Monthly Archive: December 2011

Consistent Messaging on Twitter Can Too Easily Become A Monotonous Drumbeat

Should your brand be active on Twitter? It’s a common question today and one that will be answered affirmatively by marketing services providers eager to bill for the incremental time.

But let’s take additional billings out of the equation for a minute. If you’re asking someone who is a deep believer in the power of social media, you will no doubt hear about Twitter’s ability to bolster customer service, how it’s all about listening now and how this new channel provides unprecedented transparency and changes the voice of the brand from something prepackaged and contrived to something authentic and real time. In other words, Twitter is powerful stuff and only a fool would stay away from it.

My own Twitter habits are well established. I maintain three accounts: @davidburn, @bonehook and @adpulp. Unlike Facebook, where I dip in and out, Twitter is always on when I have a browser window open and it is generally the first iPhone app I call up (unless I am about to take a photo). In other words, Twitter is powerful stuff and only a fool would stay away from it.

I am being facetious. It’s not all good in the neighborhood. Let’s examine this short exchange from 24 hours ago:

I am grateful to Cory O’Brien for participating in this quick chat, because it would have been sad to have this chat alone. Yet, that’s precisely what I have come to expect. A monologue, not a dialogue. The lack or real banter is frustrating. It also leads us down a path where “no response” is acceptable behavior, if not the norm in our culture.

As Fast Company and Tom Peters told us 14 years ago, we are all brands now. Brands equipped with powerful communications tools that are easy to use and practically free of cost. Given that we go to Twitter intent on building our brands, it is no wonder that no one’s listening or responding.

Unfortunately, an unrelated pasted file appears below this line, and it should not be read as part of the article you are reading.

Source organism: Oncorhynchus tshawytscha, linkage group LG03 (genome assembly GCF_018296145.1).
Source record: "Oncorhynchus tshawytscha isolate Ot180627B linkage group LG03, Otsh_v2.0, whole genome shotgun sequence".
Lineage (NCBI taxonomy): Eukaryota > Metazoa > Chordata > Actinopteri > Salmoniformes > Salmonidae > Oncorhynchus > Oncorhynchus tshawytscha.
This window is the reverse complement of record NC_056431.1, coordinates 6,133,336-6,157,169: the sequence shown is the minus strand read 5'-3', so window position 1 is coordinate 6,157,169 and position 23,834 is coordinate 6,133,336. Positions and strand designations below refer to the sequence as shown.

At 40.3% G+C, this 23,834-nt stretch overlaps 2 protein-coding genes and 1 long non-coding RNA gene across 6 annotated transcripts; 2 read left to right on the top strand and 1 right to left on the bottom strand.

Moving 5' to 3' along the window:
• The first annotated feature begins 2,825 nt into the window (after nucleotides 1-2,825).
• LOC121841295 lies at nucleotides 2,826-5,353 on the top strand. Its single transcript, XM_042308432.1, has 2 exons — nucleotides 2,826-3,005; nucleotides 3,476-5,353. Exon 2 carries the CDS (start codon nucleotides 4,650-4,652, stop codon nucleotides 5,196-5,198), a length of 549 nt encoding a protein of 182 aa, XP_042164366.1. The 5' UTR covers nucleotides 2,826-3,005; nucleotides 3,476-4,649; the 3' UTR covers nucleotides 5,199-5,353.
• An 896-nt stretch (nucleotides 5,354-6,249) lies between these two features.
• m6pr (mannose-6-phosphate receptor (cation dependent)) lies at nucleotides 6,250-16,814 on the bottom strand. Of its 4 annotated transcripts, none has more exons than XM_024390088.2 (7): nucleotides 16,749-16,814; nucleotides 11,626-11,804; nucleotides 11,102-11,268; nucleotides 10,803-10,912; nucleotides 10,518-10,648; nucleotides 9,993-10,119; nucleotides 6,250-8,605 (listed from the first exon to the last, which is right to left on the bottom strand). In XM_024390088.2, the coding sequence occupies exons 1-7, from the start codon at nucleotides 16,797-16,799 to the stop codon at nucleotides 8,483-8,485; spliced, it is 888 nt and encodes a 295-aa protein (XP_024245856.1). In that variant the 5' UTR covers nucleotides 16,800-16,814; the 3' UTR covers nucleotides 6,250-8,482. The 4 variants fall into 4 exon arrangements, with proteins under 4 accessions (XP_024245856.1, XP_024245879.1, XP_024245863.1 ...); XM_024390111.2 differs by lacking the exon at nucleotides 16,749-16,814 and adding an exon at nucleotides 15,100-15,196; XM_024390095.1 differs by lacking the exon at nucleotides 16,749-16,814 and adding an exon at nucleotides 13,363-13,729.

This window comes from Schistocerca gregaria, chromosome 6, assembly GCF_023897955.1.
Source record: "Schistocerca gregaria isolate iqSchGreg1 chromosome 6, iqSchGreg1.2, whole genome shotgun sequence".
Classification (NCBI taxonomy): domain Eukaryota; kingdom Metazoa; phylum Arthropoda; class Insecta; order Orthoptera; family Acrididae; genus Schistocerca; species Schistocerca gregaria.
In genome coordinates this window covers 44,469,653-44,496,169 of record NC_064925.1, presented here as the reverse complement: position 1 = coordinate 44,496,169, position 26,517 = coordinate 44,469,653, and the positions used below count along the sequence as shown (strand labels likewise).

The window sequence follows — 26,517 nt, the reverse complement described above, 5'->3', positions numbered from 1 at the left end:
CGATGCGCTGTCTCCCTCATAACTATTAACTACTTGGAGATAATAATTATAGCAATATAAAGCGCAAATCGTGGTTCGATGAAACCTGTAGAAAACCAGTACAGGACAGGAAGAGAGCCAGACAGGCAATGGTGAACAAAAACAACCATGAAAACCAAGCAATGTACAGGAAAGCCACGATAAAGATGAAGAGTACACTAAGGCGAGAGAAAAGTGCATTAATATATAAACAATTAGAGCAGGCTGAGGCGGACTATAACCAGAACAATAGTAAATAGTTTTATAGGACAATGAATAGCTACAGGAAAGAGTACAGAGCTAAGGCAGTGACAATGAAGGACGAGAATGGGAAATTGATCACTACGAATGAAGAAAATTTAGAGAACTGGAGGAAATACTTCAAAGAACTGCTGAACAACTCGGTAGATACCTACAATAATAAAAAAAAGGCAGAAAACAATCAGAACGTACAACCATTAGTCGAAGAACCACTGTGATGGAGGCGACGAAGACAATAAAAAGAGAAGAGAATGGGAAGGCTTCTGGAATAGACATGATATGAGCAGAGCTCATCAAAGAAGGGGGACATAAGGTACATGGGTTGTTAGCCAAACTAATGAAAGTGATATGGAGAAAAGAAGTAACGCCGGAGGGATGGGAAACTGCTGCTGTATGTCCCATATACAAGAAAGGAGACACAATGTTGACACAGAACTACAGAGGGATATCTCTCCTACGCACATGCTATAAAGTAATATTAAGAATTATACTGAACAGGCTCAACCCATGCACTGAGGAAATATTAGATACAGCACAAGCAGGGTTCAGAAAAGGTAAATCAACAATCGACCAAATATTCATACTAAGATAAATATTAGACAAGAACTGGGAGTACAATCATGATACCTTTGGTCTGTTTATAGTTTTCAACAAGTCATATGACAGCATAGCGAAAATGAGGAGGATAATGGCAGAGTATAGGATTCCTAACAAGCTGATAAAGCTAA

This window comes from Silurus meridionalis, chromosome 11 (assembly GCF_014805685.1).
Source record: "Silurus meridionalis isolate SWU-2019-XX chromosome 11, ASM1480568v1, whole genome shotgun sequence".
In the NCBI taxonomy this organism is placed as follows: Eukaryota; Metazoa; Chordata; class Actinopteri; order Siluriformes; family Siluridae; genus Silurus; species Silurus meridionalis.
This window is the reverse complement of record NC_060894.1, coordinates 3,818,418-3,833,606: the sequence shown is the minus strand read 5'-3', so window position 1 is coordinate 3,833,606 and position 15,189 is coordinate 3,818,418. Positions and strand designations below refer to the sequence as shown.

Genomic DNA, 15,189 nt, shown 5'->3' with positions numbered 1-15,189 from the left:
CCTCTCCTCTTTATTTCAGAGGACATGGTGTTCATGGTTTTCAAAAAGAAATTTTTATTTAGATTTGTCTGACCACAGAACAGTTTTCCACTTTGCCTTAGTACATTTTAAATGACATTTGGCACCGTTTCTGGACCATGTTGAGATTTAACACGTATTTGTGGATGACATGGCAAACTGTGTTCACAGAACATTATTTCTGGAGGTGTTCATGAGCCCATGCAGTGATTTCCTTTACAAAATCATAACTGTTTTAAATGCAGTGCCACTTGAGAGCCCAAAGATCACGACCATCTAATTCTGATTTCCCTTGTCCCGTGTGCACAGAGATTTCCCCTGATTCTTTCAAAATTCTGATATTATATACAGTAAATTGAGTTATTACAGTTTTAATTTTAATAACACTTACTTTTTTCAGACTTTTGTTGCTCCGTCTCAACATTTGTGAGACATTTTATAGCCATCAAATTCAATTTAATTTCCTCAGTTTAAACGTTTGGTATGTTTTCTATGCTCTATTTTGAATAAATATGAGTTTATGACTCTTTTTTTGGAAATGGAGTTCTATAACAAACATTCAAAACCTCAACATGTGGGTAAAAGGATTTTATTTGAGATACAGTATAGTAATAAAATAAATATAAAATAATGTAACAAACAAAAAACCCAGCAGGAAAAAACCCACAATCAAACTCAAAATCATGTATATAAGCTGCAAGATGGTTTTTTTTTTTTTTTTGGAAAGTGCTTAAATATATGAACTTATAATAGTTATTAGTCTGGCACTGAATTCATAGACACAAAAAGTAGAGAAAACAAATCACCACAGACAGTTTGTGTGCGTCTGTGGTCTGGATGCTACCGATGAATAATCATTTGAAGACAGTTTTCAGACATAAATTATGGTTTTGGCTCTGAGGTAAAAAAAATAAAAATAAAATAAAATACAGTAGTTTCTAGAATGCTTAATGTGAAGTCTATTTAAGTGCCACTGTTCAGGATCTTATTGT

While many on Twitter do show up to blow their self-promotional horns, there are plenty of others seeking genuine dialogue. Brands who have been advised to “join the conversation” are definitely seeking conversations with prospects and customers. Yet, those conversations are in short supply. And they’re not really conversations. Twitter is a sea of fragments moving fast toward the digital ocean. Something resembling a one-to-one conversation can happen in the middle of Twitter, but is a rushing stream of “look at me” fragments and hyperlinks really the best place for it?

Of course, Twitter is not the only place where people and brands are talking at people, not with them. Facebook, LinkedIn and many blogs all suffer from the same problem, which is caused in part by the growing attention deficit epidemic. Many of us simply do not have time to engage with our real life friends on the phone or our digital acquaintances online, much less brands.

In the ad business, there’s an old adage about the need for the work to “break through the clutter.” The saying no longer applies. The clutter today is at a level we’ve never before experienced. The clutter has taken over completely. Ergo, there’s no breaking through the clutter. Instead, one needs to set themselves, or their brand, apart from the clutter. How? By not adding to it.